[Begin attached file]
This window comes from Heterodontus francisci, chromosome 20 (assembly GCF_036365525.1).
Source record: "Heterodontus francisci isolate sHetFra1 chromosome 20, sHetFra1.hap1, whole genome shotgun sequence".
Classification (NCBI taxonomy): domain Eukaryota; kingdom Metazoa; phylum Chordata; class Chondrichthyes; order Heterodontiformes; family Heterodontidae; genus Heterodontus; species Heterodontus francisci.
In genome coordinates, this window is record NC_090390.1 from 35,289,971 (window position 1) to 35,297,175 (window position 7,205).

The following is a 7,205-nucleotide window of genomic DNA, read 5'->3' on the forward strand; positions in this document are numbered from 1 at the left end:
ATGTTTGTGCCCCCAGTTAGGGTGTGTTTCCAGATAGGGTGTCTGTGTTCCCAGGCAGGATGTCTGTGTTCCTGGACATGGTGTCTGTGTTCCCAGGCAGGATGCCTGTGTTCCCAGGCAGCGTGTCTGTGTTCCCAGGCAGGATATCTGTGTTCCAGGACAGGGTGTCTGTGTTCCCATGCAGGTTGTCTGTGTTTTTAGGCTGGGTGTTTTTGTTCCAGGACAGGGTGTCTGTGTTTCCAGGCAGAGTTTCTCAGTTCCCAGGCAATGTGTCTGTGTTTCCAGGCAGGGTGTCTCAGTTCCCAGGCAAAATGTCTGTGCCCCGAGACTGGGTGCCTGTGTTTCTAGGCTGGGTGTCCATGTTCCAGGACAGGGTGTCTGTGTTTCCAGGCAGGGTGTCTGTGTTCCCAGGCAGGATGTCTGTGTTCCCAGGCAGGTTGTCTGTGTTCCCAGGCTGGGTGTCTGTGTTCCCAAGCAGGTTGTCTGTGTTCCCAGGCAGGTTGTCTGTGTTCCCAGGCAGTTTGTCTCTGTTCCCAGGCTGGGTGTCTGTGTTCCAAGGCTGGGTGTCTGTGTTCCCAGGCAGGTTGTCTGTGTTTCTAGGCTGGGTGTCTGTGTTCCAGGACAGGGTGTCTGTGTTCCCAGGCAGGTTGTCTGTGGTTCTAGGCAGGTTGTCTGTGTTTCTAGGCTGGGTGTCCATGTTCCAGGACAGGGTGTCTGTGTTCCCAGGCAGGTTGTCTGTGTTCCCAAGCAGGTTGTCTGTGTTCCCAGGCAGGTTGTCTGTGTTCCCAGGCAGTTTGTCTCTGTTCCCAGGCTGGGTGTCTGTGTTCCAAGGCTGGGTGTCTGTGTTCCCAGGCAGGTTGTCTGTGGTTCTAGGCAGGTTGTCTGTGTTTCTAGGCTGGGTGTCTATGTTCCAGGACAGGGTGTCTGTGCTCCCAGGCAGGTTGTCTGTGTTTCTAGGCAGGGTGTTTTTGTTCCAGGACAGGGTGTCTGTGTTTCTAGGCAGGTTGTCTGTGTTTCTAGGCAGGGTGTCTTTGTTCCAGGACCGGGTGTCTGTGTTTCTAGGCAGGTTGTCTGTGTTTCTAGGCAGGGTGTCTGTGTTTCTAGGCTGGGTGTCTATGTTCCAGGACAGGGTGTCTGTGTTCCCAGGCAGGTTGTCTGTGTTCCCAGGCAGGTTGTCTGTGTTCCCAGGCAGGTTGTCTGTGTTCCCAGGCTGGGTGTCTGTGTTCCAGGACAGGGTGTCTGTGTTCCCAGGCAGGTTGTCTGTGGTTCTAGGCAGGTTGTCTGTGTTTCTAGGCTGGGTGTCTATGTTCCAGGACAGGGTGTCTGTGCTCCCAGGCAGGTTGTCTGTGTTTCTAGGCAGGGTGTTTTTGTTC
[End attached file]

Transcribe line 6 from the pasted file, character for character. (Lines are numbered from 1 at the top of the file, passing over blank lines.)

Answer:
ATGTTTGTGCCCCCAGTTAGGGTGTGTTTCCAGATAGGGTGTCTGTGTTCCCAGGCAGGATGTCTGTGTTCCTGGACATGGTGTCTGTGTTCCCAGGCAGGATGCCTGTGTTCCCAGGCAGCGTGTCTGTGTTCCCAGGCAGGATATCTGTGTTCCAGGACAGGGTGTCTGTGTTCCCATGCAGGTTGTCTGTGTTTTTAGGCTGGGTGTTTTTGTTCCAGGACAGGGTGTCTGTGTTTCCAGGCAGAGTTTCTCAGTTCCCAGGCAATGTGTCTGTGTTTCCAGGCAGGGTGTCTCAGTTCCCAGGCAAAATGTCTGTGCCCCGAGACTGGGTGCCTGTGTTTCTAGGCTGGGTGTCCATGTTCCAGGACAGGGTGTCTGTGTTTCCAGGCAGGGTGTCTGTGTTCCCAGGCAGGATGTCTGTGTTCCCAGGCAGGTTGTCTGTGTTCCCAGGCTGGGTGTCTGTGTTCCCAAGCAGGTTGTCTGTGTTCCCAGGCAGGTTGTCTGTGTTCCCAGGCAGTTTGTCTCTGTTCCCAGGCTGGGTGTCTGTGTTCCAAGGCTGGGTGTCTGTGTTCCCAGGCAGGTTGTCTGTGTTTCTAGGCTGGGTGTCTGTGTTCCAGGACAGGGTGTCTGTGTTCCCAGGCAGGTTGTCTGTGGTTCTAGGCAGGTTGTCTGTGTTTCTAGGCTGGGTGTCCATGTTCCAGGACAGGGTGTCTGTGTTCCCAGGCAGGTTGTCTGTGTTCCCAAGCAGGTTGTCTGTGTTCCCAGGCAGGTTGTCTGTGTTCCCAGGCAGTTTGTCTCTGTTCCCAGGCTGGGTGTCTGTGTTCCAAGGCTGGGTGTCTGTGTTCCCAGGCAGGTTGTCTGTGGTTCTAGGCAGGTTGTCTGTGTTTCTAGGCTGGGTGTCTATGTTCCAGGACAGGGTGTCTGTGCTCCCAGGCAGGTTGTCTGTGTTTCTAGGCAGGGTGTTTTTGTTCCAGGACAGGGTGTCTGTGTTTCTAGGCAGGTTGTCTGTGTTTCTAGGCAGGGTGTCTTTGTTCCAGGACCGGGTGTCTGTGTTTCTAGGCAGGTTGTCTGTGTTTCTAGGCAGGGTGTCTGTGTTTCTAGGCTGGGTGTCTATGTTCCAGGACAGGGTGTCTGTGTTCCCAGGCAGGTTGTCTGTGTTCCCAGGCAGGTTGTCTGTGTTCCCAGGCAGGTTGTCTGTGTTCCCAGGCTGGGTGTCTGTGTTCCAGGACAGGGTGTCTGTGTTCCCAGGCAGGTTGTCTGTGGTTCTAGGCAGGTTGTCTGTGTTTCTAGGCTGGGTGTCTATGTTCCAGGACAGGGTGTCTGTGCTCCCAGGCAGGTTGTCTGTGTTTCTAGGCAGGGTGTTTTTGTTC